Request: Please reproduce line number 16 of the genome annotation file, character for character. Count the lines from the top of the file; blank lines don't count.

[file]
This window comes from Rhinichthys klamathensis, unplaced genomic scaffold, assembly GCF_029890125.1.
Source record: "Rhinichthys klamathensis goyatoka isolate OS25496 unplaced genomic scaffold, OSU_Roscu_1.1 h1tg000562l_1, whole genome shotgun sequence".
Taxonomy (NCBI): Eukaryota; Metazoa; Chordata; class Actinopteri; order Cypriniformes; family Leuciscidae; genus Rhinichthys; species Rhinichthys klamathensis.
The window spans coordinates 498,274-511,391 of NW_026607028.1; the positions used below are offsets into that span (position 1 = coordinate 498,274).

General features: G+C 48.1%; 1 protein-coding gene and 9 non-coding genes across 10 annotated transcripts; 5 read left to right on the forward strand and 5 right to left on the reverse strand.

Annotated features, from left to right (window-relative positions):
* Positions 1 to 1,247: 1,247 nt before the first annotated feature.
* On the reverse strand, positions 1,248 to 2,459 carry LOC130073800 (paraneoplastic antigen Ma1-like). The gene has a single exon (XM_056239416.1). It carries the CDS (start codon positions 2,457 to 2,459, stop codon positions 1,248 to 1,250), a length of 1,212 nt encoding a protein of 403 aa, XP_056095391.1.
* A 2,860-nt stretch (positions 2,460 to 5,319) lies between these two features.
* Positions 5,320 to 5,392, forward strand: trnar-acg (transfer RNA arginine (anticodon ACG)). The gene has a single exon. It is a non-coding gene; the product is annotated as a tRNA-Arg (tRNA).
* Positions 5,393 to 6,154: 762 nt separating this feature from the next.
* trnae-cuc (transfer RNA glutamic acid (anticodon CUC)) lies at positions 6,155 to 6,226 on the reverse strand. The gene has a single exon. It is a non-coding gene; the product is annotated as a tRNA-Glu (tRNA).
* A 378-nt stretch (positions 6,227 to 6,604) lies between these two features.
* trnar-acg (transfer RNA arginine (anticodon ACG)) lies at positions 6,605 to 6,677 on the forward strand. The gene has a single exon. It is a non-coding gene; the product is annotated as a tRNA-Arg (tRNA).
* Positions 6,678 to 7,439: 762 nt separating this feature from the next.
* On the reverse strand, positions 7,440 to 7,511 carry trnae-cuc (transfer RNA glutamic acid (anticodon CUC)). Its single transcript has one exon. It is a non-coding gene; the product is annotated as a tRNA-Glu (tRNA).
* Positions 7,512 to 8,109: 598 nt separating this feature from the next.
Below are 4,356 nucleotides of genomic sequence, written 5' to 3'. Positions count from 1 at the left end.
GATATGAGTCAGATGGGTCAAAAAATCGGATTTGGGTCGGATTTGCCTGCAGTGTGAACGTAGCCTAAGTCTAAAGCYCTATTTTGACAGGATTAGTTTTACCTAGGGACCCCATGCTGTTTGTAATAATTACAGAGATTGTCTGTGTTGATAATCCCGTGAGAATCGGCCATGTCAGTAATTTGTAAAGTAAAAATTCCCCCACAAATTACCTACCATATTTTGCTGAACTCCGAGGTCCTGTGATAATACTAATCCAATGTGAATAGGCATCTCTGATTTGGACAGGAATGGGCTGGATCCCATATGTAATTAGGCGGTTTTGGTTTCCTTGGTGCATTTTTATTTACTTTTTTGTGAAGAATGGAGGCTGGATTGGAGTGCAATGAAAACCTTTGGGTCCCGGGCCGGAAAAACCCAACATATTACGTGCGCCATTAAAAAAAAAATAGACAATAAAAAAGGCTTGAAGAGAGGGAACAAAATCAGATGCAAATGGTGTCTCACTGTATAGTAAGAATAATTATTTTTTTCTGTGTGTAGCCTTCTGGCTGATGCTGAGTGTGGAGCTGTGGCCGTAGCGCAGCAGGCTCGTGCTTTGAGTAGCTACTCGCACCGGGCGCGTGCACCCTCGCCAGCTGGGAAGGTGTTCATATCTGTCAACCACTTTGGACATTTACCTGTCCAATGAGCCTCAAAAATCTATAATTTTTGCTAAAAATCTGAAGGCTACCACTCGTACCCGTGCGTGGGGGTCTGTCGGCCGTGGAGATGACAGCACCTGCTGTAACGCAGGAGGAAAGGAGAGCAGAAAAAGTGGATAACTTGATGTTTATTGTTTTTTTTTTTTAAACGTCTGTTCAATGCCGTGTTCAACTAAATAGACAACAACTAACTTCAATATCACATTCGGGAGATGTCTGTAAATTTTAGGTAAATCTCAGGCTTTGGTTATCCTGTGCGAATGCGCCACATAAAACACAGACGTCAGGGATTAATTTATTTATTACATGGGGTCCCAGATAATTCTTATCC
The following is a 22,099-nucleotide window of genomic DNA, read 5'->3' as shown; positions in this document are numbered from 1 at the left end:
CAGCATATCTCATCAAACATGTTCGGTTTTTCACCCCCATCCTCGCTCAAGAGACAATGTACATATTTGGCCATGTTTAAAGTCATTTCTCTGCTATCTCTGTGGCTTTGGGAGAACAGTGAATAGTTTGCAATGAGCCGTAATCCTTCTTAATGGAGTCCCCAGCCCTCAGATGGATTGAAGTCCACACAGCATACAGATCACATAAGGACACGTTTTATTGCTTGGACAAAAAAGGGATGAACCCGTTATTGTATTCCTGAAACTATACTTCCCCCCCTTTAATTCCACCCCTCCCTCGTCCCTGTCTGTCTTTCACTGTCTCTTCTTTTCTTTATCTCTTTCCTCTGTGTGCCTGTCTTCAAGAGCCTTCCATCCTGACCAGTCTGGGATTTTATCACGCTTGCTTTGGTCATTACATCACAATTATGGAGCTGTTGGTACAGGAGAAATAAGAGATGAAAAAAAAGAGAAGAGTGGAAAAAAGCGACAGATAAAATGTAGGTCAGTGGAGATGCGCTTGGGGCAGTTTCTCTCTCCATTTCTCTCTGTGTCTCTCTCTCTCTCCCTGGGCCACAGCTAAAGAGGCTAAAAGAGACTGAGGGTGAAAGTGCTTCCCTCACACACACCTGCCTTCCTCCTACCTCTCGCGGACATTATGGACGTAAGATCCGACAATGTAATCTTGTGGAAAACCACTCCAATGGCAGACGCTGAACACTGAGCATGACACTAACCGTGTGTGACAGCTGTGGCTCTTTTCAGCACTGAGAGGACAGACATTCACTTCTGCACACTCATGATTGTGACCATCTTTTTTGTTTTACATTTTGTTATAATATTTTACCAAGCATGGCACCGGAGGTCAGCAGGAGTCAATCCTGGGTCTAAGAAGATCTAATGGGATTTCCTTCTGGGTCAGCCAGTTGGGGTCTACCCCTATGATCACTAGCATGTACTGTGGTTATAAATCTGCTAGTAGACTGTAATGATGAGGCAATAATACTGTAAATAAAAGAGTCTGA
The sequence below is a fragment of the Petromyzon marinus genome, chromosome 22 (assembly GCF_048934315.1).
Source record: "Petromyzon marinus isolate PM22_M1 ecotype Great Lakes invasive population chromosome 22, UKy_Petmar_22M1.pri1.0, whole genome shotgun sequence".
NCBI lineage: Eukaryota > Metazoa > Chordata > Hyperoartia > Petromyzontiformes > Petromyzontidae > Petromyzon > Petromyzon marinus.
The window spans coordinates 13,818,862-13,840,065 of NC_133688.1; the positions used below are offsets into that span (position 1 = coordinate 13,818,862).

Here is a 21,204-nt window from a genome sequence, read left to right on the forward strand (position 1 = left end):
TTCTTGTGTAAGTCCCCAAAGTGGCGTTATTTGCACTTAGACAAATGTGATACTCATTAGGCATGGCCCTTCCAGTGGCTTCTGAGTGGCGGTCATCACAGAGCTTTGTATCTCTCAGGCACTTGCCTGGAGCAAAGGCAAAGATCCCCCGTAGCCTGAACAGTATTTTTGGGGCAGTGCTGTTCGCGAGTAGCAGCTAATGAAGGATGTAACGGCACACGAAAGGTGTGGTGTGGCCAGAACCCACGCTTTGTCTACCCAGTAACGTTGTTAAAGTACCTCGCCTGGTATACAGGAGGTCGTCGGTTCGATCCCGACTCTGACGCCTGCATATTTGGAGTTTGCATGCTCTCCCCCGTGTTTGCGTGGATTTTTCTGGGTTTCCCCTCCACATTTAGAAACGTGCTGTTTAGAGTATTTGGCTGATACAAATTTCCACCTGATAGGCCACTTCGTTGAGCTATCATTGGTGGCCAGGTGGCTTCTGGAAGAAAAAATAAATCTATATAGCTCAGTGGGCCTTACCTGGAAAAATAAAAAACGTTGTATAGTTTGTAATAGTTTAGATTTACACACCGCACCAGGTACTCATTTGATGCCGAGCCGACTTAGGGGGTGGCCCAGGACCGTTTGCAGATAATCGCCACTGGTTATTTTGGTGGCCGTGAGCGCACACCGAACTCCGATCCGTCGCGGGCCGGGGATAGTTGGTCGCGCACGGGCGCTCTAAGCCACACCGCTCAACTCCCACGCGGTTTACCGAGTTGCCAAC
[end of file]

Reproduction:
* On the reverse strand, positions 7,440 to 7,511 carry trnae-cuc (transfer RNA glutamic acid (anticodon CUC)). Its single transcript has one exon. It is a non-coding gene; the product is annotated as a tRNA-Glu (tRNA).